10 minutes with Anastasia Amour

  Hey guys! For today’s blog post I thought I’d take a different approach & introduce to you one of the bloggers whom I follow on social media. In our quest to be more body-positive and break free from the cycle of disordered eating, we look to others for inspiration, to give us hope, love and support, as well as the derivation of comfort in the knowledge that we are not alone in our fight to recover and develop a positive body image.

I’m always on the lookout for people to follow, be it through blogs or Instagram, to get inspiration and encouragement for my own journey & always want to find out more about their own personal journey, their personal stories, and their personal perspectives on issues that are important to me. So today I’d like to introduce you to one of the very first persons I looked up to. Say hello to…Anastasia Amour!

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Anastasia is an eating-disorder surviver (read her story About Anastasia) & body-image educator and blogger from Australia, where snow falls in June and where the summer heat sears in December! She is the founder of her blog: http://www.anastasiaamour.com where she dishes out practical and empowering advice about developing a positive body image, being an empowered, self-confident woman & well as coping with the challenges of an eating disorder based on her own experience with anorexia. Anastasia’s was actually the first blog and IG account I followed when I was searching for body-positive and ED recovery accounts to follow (hehe) and hence, I thought it fitting to dedicate this first interview to her & introduce this wonderful woman to you, & also to pick her brains about her  thoughts and reflections about some of the tribulations and triumphs of eating disorder recovery.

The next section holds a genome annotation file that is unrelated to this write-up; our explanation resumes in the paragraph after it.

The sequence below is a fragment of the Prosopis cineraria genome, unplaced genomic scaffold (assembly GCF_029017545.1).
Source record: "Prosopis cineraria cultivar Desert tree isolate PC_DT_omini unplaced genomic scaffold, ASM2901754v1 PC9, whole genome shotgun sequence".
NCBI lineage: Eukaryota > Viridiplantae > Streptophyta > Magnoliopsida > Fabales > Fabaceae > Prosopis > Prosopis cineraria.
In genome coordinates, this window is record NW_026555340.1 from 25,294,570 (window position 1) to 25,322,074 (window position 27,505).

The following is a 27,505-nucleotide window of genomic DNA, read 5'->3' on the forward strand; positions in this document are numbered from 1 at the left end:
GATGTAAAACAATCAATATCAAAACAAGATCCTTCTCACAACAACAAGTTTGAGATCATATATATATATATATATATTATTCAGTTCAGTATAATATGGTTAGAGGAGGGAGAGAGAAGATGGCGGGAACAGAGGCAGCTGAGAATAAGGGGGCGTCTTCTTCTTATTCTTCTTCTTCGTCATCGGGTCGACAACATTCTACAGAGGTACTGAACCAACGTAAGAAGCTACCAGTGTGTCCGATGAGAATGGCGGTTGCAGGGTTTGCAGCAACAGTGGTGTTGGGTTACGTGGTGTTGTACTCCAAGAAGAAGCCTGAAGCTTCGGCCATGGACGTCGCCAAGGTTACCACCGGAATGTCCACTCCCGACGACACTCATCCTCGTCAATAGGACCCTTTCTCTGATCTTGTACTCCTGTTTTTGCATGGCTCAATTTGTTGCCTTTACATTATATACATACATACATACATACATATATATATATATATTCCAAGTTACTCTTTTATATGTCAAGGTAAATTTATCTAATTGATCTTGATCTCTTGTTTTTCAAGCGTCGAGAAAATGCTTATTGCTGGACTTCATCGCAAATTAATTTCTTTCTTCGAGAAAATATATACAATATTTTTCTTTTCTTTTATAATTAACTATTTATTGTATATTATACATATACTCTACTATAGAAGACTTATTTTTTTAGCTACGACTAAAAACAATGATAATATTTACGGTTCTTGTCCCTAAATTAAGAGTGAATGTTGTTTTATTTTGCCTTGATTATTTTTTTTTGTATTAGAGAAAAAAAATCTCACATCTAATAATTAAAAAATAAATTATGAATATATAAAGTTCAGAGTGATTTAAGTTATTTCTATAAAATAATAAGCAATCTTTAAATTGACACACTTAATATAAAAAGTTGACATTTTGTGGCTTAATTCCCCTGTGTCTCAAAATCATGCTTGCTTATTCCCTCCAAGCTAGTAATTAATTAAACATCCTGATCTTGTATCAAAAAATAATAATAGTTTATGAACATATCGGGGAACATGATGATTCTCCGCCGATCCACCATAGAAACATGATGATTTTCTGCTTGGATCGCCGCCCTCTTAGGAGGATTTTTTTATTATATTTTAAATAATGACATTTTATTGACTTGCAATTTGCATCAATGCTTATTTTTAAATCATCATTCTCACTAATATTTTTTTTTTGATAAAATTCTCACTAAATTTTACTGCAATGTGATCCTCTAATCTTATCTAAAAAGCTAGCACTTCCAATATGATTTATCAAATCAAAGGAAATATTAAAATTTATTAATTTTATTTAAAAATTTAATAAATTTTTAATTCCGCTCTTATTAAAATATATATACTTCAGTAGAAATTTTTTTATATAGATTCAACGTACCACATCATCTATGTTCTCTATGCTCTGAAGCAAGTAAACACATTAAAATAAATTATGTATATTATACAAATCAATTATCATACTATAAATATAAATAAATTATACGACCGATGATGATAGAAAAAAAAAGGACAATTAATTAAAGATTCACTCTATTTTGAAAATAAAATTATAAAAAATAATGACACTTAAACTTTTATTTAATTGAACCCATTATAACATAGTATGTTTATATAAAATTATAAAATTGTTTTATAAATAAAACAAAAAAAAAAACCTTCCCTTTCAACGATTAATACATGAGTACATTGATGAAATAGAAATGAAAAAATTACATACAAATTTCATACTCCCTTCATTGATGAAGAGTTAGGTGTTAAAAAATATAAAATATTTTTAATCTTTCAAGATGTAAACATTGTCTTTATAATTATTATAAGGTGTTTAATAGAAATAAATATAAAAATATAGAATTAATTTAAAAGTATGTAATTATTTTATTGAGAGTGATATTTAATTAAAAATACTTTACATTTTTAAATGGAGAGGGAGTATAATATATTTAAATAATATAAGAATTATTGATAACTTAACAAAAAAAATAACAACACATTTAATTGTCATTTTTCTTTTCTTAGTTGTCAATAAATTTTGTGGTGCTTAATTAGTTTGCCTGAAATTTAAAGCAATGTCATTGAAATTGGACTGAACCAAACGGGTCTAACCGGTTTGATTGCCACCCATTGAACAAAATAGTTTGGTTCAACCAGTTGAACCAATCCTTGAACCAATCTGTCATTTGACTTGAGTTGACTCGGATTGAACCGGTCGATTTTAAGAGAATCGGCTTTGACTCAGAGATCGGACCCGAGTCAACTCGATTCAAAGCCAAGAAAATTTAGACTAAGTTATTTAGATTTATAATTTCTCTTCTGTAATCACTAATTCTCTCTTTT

I love her blog and her other social media accounts because its just jammed-packed with so much empowering and positive posts that cover the tiny little everyday things that affect the way we see ourselves – such as the words we use & the things we do –  to dead-serious issues that make you stop in your tracks and wonder why you’ve never thought about it impacts women. She posts encouraging motivational quotes to remind us of our worth, what it means to be an empowered womb, as well conducts her own social media movements, such as the Fearless Body Confidence, to spread messages of body-love, healthy, diet-free living, confidence & self-acceptnce.

Plus her blog & all her posts are so pretty!! ❤ ❤ ❤ Makes me wish I knew more about HTML! Sigh pie.

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I think what made me decide to want to personally reach out to her is because I wanted to create a bridge from the superficials of what I know about her and what she does, as well as gain insight into what she really thinks about some issues that I, as well as other women, go through during an ED recovery. Sometimes, when I read blogs or even Instagram feeds I feel a slight sense of disconnect from the user even though we share the same struggles because while I love their work, part of me always yearns want out to find out more. I wonder if she felt this way. Did go through the same thing I did. Does this affect her as well? I wonder what she thinks about this issue I’ve been thinking about.